Cover: Understanding Data Requirements of Retrospective Studies

Understanding Data Requirements of Retrospective Studies

Published In: International Journal of Medical Informatics, v. 84, no. 1, Jan. 2015, p. 76-84

Posted on Dec 15, 2014

by Edna C. Shenvi, Daniella Meeker, Aziz A. Boxwala

BACKGROUND AND OBJECTIVE: Usage of data from electronic health records (EHRs) in clinical research is increasing, but there is little empirical knowledge of the data needed to support multiple types of research these sources support. This study seeks to characterize the types and patterns of data usage from EHRs for clinical research. MATERIALS AND METHODS: We analyzed the data requirements of over 100 retrospective studies by mapping the selection criteria and study variables to data elements of two standard data dictionaries, one from the healthcare domain and the other from the clinical research domain. We also contacted study authors to validate our results. RESULTS: The majority of variables mapped to one or to both of the two dictionaries. Studies used an average of 4.46 (range 1–12) data element types in the selection criteria and 6.44 (range 1–15) in the study variables. The most frequently used items (e.g., procedure, condition, medication) are often available in coded form in EHRs. Study criteria were frequently complex, with 49 of 104 studies involving relationships between data elements and 22 of the studies using aggregate operations for data variables. Author responses supported these findings. DISCUSSION AND CONCLUSION: The high proportion of mapped data elements demonstrates the significant potential for clinical data warehousing to facilitate clinical research. Unmapped data elements illustrate the difficulty in developing a complete data dictionary.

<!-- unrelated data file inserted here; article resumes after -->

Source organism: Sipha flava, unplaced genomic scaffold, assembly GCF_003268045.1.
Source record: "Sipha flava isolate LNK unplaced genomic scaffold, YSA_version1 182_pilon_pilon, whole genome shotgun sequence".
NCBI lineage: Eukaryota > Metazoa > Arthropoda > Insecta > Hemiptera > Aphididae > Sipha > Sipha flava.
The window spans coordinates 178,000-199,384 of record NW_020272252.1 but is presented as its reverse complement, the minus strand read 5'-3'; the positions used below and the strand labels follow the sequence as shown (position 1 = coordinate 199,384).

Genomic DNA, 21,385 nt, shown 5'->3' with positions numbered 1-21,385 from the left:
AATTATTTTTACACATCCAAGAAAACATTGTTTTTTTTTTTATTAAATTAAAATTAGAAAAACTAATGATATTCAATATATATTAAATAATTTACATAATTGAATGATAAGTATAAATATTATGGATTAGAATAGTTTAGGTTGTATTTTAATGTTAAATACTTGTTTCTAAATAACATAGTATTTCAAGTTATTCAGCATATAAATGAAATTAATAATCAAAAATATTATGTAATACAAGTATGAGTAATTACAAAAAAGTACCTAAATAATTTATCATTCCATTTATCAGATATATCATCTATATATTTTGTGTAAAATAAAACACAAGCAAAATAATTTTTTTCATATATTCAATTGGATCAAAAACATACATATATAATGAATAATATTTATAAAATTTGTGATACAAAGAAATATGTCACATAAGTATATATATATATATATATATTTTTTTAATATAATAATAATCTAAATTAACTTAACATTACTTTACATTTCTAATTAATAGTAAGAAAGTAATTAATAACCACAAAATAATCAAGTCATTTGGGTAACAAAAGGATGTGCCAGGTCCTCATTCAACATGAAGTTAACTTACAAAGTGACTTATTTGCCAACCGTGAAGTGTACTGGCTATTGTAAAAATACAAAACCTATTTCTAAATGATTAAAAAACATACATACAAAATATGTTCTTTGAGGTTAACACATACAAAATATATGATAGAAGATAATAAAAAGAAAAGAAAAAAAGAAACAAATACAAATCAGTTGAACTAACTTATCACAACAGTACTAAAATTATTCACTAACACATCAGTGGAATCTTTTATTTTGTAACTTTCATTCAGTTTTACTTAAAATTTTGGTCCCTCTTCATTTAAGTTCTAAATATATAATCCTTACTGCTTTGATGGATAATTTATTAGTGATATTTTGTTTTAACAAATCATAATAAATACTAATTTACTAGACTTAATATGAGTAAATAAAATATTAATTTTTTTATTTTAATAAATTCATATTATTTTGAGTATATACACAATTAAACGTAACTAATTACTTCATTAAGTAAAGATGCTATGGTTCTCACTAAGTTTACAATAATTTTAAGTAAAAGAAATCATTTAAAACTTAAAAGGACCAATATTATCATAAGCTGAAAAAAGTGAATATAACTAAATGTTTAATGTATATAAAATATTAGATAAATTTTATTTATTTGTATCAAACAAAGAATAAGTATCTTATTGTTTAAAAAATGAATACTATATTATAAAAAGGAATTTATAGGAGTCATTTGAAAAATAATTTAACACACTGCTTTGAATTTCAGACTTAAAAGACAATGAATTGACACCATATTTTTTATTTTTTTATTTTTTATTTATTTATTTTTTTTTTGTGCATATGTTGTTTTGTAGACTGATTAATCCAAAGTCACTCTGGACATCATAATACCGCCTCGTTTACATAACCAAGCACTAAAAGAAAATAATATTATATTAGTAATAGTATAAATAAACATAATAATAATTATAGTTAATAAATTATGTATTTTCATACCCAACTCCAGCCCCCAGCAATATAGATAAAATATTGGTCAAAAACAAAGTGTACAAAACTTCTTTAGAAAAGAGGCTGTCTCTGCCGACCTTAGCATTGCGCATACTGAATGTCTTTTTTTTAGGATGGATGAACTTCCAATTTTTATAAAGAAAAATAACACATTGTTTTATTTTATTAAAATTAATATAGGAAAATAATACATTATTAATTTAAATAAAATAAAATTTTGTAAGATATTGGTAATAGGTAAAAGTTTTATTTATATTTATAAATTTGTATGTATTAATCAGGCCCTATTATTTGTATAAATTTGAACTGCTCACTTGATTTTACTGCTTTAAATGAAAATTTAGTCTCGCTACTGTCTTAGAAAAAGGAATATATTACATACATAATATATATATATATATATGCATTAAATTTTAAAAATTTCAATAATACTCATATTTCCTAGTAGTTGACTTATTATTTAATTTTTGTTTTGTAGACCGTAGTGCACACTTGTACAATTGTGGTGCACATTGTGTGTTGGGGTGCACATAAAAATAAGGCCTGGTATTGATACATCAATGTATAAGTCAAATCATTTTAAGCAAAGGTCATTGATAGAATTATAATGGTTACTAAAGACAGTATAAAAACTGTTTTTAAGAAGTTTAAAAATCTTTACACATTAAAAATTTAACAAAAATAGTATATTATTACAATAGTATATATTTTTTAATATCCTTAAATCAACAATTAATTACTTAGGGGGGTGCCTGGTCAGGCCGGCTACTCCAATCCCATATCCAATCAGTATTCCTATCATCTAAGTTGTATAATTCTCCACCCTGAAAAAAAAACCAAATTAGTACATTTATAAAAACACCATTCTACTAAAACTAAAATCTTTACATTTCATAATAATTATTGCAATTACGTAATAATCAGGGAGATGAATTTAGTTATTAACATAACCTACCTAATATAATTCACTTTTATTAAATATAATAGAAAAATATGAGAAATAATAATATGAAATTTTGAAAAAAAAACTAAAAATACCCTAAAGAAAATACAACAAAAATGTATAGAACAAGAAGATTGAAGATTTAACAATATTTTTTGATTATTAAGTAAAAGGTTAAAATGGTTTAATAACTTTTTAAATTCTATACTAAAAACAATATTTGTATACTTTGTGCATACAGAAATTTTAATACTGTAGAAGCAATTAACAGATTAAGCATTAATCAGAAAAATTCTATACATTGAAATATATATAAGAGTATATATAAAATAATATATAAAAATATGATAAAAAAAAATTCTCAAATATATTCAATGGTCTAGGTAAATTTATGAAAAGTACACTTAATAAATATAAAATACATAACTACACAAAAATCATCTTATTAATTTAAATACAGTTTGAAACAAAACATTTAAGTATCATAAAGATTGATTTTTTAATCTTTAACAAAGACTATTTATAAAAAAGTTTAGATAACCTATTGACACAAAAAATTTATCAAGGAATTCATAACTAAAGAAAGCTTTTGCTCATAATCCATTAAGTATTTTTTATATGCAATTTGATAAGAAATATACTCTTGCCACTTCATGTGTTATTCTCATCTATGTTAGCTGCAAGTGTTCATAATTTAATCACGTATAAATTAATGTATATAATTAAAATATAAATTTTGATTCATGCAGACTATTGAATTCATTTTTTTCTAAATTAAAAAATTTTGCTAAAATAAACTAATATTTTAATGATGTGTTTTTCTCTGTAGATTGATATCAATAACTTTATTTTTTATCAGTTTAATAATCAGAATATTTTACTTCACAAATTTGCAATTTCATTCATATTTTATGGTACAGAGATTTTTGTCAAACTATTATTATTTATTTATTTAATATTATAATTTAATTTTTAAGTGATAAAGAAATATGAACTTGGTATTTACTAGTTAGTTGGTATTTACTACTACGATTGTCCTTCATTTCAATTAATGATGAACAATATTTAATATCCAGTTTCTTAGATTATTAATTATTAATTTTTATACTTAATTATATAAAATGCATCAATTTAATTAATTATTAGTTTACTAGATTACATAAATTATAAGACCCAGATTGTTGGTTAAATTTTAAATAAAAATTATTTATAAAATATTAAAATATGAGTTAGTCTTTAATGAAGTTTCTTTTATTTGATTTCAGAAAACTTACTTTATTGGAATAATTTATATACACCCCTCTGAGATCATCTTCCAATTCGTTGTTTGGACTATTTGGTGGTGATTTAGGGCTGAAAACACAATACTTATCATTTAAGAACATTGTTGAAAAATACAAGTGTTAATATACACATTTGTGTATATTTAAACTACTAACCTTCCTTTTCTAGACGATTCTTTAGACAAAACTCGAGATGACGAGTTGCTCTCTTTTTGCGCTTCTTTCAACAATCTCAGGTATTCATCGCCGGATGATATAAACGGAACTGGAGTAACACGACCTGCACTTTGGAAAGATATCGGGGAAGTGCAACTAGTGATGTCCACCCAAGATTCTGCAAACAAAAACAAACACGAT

This report is part of the RAND external publication series. Many RAND studies are published in peer-reviewed scholarly journals, as chapters in commercial books, or as documents published by other organizations.

RAND is a nonprofit institution that helps improve policy and decisionmaking through research and analysis. RAND's publications do not necessarily reflect the opinions of its research clients and sponsors.